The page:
Today was an unusual day. Following my psychologist's orders, I've been trying to relax for weeks now. Turns out this relaxing thing is boring as heck. Apparently, it is supposed to be entertaining without being exciting, and there are some people (actually, most people) that happen to enjoy doing nothing. Of course, I went to Pré-Universitário Comunitário Rubem Alves in the morning, as usual, but left early for my relaxing duties. Oops, I forgot I'm not supposed to consider it a duty. My bad.
I bought a pair of tickets to the Mid Season Invitational 2017 finals, the second most important League of Legends tournament in the world, which just so happened to occur here, in Rio. In my mind, this would be a nice surprise to my boyfriend, but he decided to surprise me first by dumping me (blog post incoming), so I guess I had to go alone. I almost opted out of going, but a pep talk from an old friend of mine convinced me it would be more fun to be miserable at the event than home, so I ended up going, and I must say it was fantastic.
I gotta hand it to Riot: its production packs some stellar value. This is my third participation in League of Legends events in Brazil, but the first international one. While I've been to bigger matches in much larger stadiums, I'm inclined to be thankful for them to cut out all of the bullshit and cut to the chase, making the overall experience shorter, but more intense. This one was my favorite, in terms of production.
Getting to the arena was surprisingly easy, and even easier to find my seat with so many thoughtful people hired to support us. I can't speak for everyone, but my seat was nothing short of awesome, and I got one of cheapest available. The interactivity had a smooth flow among the big screen and every other display on the spot, which, when paired together with a decent set of lighting gimmicks, often made boring objectives taken without contestation turn into a wild dance of bright lights. This is one of the things you can only appreciate live, the stream doesn't show it as lively.
Moving on to freebies, Riot's choice of merchandise seemed minimalistic and was criticized by some of the fans, but I'm on its side: many of us had opted to leave our purses and backpacks at home or at the car. I, for instance, would hate to carry around a bunch of cheap souvenirs, so I appreciate then keeping short and sweet. The kit included a MSI themed cup, a rubber wristband, a pair of footlong buoys that we could use to make drum noises, a League of Legends themed neck keychain, and a gift card for a PROJECT: Yasuo skin. There are actually a matte and a smooth versions of the cup, and I got both because of a nice staff worker (I had two tickets, but I'm not a freebie-aholic).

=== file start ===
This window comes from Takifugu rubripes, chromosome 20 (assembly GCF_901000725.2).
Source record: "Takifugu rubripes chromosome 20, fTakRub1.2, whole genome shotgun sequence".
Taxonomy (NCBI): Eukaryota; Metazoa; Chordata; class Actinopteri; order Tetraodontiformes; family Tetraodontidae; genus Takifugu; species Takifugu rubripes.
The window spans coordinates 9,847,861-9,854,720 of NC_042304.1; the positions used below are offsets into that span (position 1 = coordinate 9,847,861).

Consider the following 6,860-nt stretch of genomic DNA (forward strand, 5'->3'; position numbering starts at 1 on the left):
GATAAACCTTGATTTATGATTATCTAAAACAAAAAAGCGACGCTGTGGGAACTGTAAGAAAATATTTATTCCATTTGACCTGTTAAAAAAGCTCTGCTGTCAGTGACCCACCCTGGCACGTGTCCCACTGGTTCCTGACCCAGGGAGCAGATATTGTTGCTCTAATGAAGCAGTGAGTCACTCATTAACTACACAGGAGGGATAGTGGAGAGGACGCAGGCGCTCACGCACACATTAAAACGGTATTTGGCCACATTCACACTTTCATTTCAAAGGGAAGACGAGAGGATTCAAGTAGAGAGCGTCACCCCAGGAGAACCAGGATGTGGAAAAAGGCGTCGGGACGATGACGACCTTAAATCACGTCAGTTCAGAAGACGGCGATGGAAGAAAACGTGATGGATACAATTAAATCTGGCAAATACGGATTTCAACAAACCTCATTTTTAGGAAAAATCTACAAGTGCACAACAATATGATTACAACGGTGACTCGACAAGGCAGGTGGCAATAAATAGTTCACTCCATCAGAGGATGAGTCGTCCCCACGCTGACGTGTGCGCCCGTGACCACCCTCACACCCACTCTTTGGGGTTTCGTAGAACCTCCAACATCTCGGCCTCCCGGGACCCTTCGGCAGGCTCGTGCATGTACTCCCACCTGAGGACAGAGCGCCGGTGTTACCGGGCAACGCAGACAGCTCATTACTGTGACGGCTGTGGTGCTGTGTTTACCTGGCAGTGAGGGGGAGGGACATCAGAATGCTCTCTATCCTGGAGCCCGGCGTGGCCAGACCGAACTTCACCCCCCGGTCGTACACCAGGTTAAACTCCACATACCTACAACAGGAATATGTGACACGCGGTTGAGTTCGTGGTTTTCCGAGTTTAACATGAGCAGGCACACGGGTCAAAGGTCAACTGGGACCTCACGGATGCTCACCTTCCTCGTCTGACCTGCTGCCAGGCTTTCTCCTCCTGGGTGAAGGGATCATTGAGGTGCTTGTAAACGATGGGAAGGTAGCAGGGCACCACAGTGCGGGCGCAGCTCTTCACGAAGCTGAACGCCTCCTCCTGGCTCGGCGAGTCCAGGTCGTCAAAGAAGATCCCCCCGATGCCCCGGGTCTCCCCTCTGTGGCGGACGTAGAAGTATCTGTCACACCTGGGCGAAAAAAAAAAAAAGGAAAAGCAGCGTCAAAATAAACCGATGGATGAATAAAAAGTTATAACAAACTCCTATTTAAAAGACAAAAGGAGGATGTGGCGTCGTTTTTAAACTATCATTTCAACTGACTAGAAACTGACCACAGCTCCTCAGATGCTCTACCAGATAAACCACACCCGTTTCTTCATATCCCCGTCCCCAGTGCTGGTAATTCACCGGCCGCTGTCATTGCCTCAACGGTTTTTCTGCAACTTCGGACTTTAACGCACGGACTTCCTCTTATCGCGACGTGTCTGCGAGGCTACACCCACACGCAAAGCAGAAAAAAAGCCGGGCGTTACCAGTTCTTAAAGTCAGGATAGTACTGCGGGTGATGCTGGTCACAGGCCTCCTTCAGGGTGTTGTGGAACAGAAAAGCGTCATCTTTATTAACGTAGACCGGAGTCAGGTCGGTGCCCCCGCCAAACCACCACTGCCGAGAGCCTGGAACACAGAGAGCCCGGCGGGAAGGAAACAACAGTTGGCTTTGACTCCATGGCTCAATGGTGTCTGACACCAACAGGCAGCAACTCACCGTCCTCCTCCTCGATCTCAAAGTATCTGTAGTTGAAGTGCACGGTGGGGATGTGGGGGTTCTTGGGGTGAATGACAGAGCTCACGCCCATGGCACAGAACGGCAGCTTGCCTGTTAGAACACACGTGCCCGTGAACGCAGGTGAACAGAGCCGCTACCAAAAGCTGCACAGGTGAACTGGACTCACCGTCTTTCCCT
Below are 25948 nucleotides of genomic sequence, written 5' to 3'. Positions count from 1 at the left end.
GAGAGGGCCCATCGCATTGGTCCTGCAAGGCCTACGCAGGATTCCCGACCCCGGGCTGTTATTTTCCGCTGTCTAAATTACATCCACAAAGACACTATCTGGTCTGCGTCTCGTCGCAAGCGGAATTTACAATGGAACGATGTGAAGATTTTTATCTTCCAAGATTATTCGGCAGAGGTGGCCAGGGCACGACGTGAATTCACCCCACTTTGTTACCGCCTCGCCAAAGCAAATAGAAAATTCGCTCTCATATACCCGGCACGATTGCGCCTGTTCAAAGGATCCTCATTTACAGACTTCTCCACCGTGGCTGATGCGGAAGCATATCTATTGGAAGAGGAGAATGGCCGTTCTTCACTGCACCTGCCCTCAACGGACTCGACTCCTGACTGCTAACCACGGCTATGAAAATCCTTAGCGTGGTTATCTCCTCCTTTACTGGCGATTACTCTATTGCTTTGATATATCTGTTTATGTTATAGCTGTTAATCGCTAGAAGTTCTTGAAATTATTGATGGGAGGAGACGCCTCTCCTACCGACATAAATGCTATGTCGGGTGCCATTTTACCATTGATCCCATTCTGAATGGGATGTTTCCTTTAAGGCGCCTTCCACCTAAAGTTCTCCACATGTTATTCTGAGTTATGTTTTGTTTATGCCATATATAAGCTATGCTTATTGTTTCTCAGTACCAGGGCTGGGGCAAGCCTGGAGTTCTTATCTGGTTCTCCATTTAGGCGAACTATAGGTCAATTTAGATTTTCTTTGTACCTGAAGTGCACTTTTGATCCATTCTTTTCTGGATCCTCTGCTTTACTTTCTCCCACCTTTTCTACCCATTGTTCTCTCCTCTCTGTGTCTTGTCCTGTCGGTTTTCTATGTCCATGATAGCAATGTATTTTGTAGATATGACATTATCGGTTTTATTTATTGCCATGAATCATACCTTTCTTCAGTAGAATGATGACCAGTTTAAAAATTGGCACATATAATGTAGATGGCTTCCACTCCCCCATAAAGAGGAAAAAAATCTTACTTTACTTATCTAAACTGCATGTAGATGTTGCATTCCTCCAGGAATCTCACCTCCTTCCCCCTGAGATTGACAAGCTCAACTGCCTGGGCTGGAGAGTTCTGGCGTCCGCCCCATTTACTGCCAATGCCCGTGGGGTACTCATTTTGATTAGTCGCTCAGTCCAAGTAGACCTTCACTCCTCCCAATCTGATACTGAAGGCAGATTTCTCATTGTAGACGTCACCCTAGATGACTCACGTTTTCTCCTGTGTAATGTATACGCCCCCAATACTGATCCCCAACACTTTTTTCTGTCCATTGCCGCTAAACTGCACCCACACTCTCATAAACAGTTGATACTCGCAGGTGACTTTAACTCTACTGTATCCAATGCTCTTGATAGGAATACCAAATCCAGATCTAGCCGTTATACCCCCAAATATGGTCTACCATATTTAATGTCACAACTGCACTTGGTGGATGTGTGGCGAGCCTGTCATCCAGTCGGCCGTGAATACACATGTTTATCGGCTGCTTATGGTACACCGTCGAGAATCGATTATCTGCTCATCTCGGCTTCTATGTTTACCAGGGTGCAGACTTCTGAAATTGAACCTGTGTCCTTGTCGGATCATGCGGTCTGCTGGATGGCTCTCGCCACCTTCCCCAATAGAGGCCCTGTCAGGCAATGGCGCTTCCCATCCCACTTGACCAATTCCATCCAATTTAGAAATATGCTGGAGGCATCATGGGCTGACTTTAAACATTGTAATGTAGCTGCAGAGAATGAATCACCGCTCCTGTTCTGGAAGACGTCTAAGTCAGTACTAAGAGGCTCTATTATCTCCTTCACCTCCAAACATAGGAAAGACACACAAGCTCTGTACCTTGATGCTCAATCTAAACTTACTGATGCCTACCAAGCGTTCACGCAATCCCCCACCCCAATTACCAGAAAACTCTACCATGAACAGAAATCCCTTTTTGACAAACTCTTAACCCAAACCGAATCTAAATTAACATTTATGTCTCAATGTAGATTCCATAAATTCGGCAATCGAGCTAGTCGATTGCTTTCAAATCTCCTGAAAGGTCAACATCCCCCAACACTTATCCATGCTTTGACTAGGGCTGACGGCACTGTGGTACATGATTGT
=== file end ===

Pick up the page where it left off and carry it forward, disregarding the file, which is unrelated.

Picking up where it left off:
The audience was the highlight of the show, cheering loudly at every play, reacting enthusiastically to every fight. Even when the game would immerse itself into a lull in the action, the arena would spontaneously get its own rhythms up and running, something that really made the investment worth. My only complaint was the food, which had steep prices and awful taste. By steep, I mean about 300% above fast food chain prices. By awful, I mean that hot dogs had nothing but bread and sausage (not even ketchup). My next stop after the games was a pizza place, I was starving.
The games themselves weren't really that interesting. It was already known that SK Telecom T1 would take the Summoner's Cup home again, although I must praise G2 eSports for coming up with innovative strategies to get ahead and snowball a lead into victory. It even worked on Game 2, when all of their lanes got solo kills and crushed SKT under pressure. The other three games, however, were quickly and uninspiringly won by the Koreans, who didn't even pretend to be surprised or excited by the results.
Even then, it was a nice experience. Not the most exciting, of course, so I'm sure my therapist will rejoice next time we meet.